Online social networking can be an easy way (especially for those with limited mobility but access to a computer or mobile device) to keep in touch with other injured workers or to find out what’s happening with people or topics that matter to you.
Injured worker groups sometimes ask for brief overviews of commonly used programs, so we’ve put together a few selected links to some of the basics, starting with Twitter. In coming weeks we’ll cover Facebook, websites or blogs that are free and easy to maintain, graphics, planning guides (which social media tools are best is best for your group?). We’re also working on a social media toolkit to help you engage easily and quickly. Of course, there are many other good resources for getting you started. For example, check with your local library – many offer free hands-on courses or can point you to other accessible courses nearby.
There’s a great online community of injured workers who are actively using social media to support one another and to organize together to help build a just workers’ compensation system. If you’d like to join an online group of injured workers, the links below will give you the information you need on how to create an account on Twitter, and get started in the world of social media.
( credit: Picture the Homeless (PTH), 2011)
While social media makes sharing information and photos easier, protecting your privacy online is important. For safety’s sake, don’t share everything about yourself (e.g. date or place of birth, email etc.) in your account “profile”; stay up to date with the privacy setting available on any program you use [see more Smart social networking and communication tips]
So let’s start with Twitter, and be sure to check back next time for Facebook!
Twitter is a quick and easy way to keep people informed about something you think will be of interest. Once you’ve signed up for a free account, tweet (type) your news in a message of 140 characters – even include a photo, video or link to an article or webpage. Or “follow” another twitter user to see their updates on your own page.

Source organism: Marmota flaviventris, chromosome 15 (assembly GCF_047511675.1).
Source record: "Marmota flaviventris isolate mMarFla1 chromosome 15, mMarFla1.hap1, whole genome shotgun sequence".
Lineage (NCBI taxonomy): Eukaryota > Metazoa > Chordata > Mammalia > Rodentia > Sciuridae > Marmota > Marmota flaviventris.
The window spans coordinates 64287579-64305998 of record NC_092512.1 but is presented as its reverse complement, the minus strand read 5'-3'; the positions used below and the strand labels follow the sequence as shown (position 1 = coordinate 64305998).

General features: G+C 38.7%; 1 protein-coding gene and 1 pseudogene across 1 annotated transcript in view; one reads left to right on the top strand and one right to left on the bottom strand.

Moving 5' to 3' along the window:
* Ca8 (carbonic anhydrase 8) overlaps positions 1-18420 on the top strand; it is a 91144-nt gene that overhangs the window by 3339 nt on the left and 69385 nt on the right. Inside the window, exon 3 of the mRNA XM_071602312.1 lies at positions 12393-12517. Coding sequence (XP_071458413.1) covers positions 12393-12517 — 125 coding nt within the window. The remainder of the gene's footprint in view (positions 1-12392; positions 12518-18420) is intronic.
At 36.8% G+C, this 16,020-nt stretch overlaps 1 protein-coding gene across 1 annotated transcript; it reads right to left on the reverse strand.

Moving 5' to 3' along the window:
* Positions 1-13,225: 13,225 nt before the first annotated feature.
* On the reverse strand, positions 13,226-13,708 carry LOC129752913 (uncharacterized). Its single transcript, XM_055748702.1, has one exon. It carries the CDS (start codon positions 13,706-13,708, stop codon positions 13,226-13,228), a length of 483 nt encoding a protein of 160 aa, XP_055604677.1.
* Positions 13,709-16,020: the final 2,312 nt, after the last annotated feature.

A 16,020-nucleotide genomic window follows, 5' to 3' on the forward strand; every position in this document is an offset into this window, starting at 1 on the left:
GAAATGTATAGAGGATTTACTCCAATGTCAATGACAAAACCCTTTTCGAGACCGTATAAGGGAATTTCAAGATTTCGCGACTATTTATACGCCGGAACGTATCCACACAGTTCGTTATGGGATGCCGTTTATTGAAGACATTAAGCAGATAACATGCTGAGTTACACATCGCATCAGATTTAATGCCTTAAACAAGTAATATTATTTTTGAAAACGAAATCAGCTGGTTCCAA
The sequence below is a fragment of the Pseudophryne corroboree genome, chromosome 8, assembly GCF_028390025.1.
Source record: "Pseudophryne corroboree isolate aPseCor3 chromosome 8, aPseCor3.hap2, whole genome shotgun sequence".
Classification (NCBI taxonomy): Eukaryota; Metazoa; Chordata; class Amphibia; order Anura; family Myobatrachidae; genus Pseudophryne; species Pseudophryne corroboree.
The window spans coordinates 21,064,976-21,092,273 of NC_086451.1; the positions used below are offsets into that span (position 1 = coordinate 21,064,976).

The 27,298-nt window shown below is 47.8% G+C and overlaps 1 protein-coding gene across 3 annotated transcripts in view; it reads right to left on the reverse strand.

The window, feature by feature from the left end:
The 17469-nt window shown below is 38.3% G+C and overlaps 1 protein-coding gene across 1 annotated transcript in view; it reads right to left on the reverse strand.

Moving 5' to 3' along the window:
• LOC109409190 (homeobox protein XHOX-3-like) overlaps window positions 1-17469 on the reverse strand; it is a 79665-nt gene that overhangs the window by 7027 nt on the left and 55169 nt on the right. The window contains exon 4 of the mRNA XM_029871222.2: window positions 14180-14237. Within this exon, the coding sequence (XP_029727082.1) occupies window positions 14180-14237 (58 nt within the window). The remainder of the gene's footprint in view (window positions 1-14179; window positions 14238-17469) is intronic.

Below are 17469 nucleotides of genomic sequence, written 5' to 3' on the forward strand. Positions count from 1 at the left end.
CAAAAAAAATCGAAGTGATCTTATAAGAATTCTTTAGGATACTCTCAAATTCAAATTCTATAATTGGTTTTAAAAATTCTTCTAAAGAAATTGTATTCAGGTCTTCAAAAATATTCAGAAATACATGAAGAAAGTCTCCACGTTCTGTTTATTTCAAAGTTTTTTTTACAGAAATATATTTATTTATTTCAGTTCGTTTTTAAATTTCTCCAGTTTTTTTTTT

Remember that once you’ve signed up for a free account you can make it “private” or “protected” while you try it out, then later change the settings to let the public or selected viewers only see it.
Take a look at the links below, and happy Tweeting!
- Goodwill Commmunity Foundation International. “Twitter 101”
Video and step-by-step tutorial on how to set up an account, safely fill in your profile, find who to follow, how to tweet and retweet, set it up on a mobile device
- TechBoomers. “Twitter Tutorials”
Plain language illustrated guide to getting started and handy features
- TechSoup Canada. “Social Media 101: Using Twitter for Your Nonprofit”
Tips to get the most out of Twitter for your organization
A few examples of how activists use Twitter
(please note the list does not necessarily mean endorsement of content):
- @RSIDay (Ontario injured worker activist’s feed)
- @ONIWG (keep up with the latest about and by the Ontario Network of Injured Workers Groups)
- @PeelIWG (Peel Injured Workers Group)
Also, the #injuredworkers hashtag is used pretty often and effectively.
- @OCAPToronto (the Ontario Coalition Against Poverty)
- @nooneisillegal (migrant justice movement)
- @350 (environmental activism to meet the challenge of climate crisis)
Are there social media platforms or topics that you’d like to learn more about? Contact David at firstname.lastname@example.org with your ideas.